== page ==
One thing I do have to shine the spotlight on is Maas’s characterization. Sometimes I wonder if the reason that her novels seem to surpass all other fantasy works is because her heroines are not only kickass, but entirely human in their flaws and emotions. It’s magical how characters like Celaena and Fayre will stay in my mind for ages after I’ve finished reading their stories. I want these women in real life, and I kinda want to be them, too. (Also, hello Tamlin. Please magically materialise into my life right now.)

A Court of Thorns and Roses is one of the best fantasy novels I’ve ever read. It ruined me. I fell in love with its smooth, lyrical words and the way it moved. Then it ripped a hole in my chest and tore out my heart, lighting it on fire and grinding it to dust before grinning sheepishly and running away. 

Rating: 5/5
Recommended to: Fans of Throne of Glass and George R. R. Martin.

The Last Word

These are my reactions throughout the novel, expressed in gifs, because nothing else will accurately portray my emotions.

Buying the book:

Reading the first page:





Towards the end:

The actual end:

Realising the sequel comes out in MAY:

Monday, 24 August 2015

'The Illusionists' by Rosie Thomas

Book details

Genre: Fiction
Publisher: HarperCollins
ISBN: 9780007512041


From the bestselling author of the phenomenally successful The Kashmir Shawl

London, 1885
As a turbulent and change-filled century draws to a close, there has never been a better time to alter your fortune. But for a beautiful young woman of limited means, Eliza’s choices appear to lie between the stifling domesticity of marriage or a downwards spiral to the streets – no matter how determined she is to forge her own path.

One night at a run-down theatre, she meets the charismatic Devil Wix – showman, master of illusion, fickle friend. Drawn into his circle, Eliza becomes the catalyst of change for his colleagues – a dwarf, an eccentric engineer, and an artist – as well as Devil himself. And as Eliza embarks on a dangerous adventure, she must decide which path to choose, and how far she should go when she holds all their lives in her hands.

[From Goodreads.]


It’s quite fitting that The Illusionists, just like an actual illusion, is entirely not what it seems.

Unfortunately, while illusions and magic acts are generally enjoyable in their unpredictability and twisting of reality, Rosie Thomas’s novel is not.

I picked up The Illusionists expecting to read a thrilling and eccentric novel surrounding a modern woman’s intrigue with the London’s theatrical world in the late 1800s. “A dangerous adventure” of a young woman’s journey towards emancipation through art. That’s what the novel’s synopsis implied, after all. Instead, I got two emotionally distraught male performers, a wax-modeler (also male), a psychotic engineer (guess what? Male) and a run-down theatre. Oh, and featuring as the love interest of every single one of the afore-mentioned characters is Eliza – a middle-class woman who poses as a life model on Tuesdays, and considers herself “forward-thinking” (she’s not).

Eliza was infuriating – and even more infuriating was the author’s evident conviction that Eliza was a woman of her own means. Sure, Eliza did things that were not technically societally acceptable for her class, but let’s have a little more girl power! If you’re going to have a strong female protagonist and write about her journey towards emancipation, then don’t only introduce her on page 66! Don’t let her slip backwards into conformity just as she’s finally getting somewhere! Don’t let the men always overshadow her! Don’t let her become a damsel in distress just to showcase the courageous virtues of your male characters!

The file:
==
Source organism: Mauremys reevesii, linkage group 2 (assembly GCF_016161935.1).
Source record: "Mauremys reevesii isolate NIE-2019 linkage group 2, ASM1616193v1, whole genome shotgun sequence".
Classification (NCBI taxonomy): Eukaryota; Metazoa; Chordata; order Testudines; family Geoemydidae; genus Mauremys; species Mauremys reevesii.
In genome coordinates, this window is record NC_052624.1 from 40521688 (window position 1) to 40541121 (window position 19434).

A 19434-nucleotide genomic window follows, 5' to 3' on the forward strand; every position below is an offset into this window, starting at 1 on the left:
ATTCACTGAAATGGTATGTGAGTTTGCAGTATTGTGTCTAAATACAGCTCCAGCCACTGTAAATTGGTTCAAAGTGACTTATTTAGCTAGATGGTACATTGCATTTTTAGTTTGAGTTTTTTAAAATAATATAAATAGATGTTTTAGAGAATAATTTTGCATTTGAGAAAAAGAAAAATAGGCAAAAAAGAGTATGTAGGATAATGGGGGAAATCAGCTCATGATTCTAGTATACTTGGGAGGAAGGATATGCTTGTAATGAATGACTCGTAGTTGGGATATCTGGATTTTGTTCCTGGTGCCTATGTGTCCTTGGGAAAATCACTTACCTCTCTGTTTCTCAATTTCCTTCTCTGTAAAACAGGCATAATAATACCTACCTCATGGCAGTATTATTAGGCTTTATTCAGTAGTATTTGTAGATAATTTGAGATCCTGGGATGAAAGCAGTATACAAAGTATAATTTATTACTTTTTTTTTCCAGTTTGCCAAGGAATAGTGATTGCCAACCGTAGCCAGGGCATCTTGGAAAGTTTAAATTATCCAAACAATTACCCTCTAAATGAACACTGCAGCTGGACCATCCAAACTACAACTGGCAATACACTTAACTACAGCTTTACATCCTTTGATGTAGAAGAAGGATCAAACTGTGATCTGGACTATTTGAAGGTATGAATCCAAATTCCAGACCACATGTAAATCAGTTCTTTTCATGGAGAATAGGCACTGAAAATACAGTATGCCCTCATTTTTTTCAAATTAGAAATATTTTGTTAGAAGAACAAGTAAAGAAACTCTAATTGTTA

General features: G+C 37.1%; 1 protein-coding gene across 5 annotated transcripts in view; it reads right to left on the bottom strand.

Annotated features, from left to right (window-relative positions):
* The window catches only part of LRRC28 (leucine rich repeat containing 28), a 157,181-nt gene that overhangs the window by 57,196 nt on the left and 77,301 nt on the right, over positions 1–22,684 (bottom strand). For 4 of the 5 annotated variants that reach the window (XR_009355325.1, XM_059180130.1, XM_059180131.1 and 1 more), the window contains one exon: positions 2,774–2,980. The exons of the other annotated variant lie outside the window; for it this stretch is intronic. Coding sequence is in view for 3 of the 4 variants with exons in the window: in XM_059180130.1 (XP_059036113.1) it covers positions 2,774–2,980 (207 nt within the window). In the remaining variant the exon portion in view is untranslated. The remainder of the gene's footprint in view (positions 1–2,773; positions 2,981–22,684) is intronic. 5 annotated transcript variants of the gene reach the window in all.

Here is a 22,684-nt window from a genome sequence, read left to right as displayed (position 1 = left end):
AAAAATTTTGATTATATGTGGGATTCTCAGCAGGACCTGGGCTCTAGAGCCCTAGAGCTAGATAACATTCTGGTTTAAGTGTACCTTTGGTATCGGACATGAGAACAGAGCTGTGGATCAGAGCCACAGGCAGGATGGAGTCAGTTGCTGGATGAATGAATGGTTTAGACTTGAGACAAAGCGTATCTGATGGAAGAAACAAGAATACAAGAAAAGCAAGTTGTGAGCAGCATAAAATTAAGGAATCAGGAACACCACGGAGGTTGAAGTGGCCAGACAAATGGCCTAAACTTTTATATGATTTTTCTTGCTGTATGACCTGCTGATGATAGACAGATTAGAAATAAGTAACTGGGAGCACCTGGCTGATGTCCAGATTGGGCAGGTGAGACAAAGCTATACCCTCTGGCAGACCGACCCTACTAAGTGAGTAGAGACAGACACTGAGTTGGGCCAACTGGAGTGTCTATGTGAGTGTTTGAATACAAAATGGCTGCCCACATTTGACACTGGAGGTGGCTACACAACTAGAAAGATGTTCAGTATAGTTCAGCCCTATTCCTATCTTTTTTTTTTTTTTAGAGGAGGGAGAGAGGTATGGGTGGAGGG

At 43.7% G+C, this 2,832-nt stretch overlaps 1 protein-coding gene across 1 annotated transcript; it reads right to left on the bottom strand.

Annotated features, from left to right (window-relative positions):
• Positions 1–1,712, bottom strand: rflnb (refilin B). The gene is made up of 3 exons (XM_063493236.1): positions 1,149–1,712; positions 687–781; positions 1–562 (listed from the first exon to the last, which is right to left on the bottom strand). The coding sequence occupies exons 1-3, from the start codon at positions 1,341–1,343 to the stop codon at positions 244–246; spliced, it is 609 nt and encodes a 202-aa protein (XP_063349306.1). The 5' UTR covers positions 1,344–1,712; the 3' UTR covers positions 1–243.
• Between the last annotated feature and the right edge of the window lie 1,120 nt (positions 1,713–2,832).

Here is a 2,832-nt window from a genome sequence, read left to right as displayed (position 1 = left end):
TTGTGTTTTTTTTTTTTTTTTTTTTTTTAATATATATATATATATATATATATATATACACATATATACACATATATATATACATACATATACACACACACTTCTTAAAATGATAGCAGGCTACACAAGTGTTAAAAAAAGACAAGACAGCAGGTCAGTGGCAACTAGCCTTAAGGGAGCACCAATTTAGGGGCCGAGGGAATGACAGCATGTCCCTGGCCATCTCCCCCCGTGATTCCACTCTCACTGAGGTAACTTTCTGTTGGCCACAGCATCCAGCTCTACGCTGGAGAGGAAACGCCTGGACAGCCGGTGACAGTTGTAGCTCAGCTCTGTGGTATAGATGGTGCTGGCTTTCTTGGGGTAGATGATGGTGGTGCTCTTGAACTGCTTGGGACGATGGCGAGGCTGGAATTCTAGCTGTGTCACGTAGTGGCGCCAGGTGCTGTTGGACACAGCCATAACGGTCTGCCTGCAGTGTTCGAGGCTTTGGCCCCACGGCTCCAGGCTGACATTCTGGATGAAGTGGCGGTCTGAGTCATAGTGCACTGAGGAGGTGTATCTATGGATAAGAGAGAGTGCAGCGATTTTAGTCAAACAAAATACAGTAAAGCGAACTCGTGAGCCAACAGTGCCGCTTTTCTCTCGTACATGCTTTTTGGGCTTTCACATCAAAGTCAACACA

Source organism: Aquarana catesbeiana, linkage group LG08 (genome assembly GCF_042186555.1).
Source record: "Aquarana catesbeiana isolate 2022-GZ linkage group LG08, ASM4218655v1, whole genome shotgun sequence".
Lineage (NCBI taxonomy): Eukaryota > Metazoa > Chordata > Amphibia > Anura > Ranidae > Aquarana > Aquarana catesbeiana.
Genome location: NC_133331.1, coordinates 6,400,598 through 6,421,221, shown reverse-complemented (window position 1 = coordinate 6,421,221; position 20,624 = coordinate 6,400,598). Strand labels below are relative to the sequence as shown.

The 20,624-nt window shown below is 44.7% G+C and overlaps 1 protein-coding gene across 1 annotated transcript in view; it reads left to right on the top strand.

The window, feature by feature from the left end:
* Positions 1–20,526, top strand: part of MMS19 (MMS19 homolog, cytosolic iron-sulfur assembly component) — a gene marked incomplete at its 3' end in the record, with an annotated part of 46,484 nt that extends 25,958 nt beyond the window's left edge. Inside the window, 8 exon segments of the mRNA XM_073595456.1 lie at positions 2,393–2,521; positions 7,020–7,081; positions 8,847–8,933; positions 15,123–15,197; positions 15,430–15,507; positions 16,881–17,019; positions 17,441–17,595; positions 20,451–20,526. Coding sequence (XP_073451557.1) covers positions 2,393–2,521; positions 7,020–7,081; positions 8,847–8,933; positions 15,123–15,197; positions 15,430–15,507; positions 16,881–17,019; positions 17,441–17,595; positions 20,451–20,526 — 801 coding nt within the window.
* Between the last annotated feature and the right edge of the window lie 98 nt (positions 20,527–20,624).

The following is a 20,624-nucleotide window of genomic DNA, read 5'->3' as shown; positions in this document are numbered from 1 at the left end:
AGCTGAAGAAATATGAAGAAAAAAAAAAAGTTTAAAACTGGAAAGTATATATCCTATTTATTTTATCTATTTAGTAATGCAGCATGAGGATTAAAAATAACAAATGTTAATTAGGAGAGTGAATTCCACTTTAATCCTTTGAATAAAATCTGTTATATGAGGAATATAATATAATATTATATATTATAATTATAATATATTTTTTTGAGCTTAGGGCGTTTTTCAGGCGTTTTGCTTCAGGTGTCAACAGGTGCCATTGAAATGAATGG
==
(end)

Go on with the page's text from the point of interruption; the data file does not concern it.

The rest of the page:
(And yes, I am putting Eliza’s actions into the context that she was a woman in London in 1885. Come on. Loosen your corset a little, at least, Miss Eliza.)

On top of all of this, I was also astounded to note that Thomas switched perceptions between her characters as if even she didn’t know who she was supposed to be writing about. One moment I would be in Eliza’s head, but then the next moment Devil’s outlook would take over without warning. That’s the danger with writing in third-person perspective – you have to be so careful about switching between characters and throwing the reader all over the place. And Thomas fell right into that trap.

Around two-thirds of the way through, I couldn’t take it any more.

But I persevered, because I’d already struggled through 380 pages. I could handle two hundred more. (I’d just like to point out that a novel this long-winded could definitely have been cut down by at least two hundred pages.)

Then I got to page 454, and my face did this:

At which point I decided Eliza was not worth my efforts (I’d screamed at her for just about the entire novel), and that my hope for humanity had diminished by a further eighty percent or so.

What a waste of good ideas. The Illusionists had so much potential, and it really was quite upsetting to see it spiral towards inadequacy, then below that to distastefulness. Additionally, Thomas has a truly beautiful style. It’s a pity she threw it away.

Rating: A very generous 2/5 because it started off relatively well.
Recommended to: Real illusionists who want spare paper to use as kindling in their arson tricks.

The Last Word

I’m putting the spoiler in this section, because I have to acknowledge the event that takes place on page 454. If you’re going to read the novel (although, why?) don’t read on.

Okay. From around page 300, there are zero climactic points in the novel apart from the event that occurs in the very last pages, which might have been tragic had I not lost the ability to care by then. The only time I had a change in emotion large enough to constitute a reaction was from pages 454 to 459, and that reaction was to throw the stupid book at the wall.

In this period, Eliza finds out that her husband, Devil, has been sleeping with another performer because he feels like she’s pushing him away (she is – but only because she’s just given birth to his baby). She threatens to cut off a key part of his anatomy (at which point I got excited because she was finally showing some initiative). But then they have furious animal sex and she forgives him.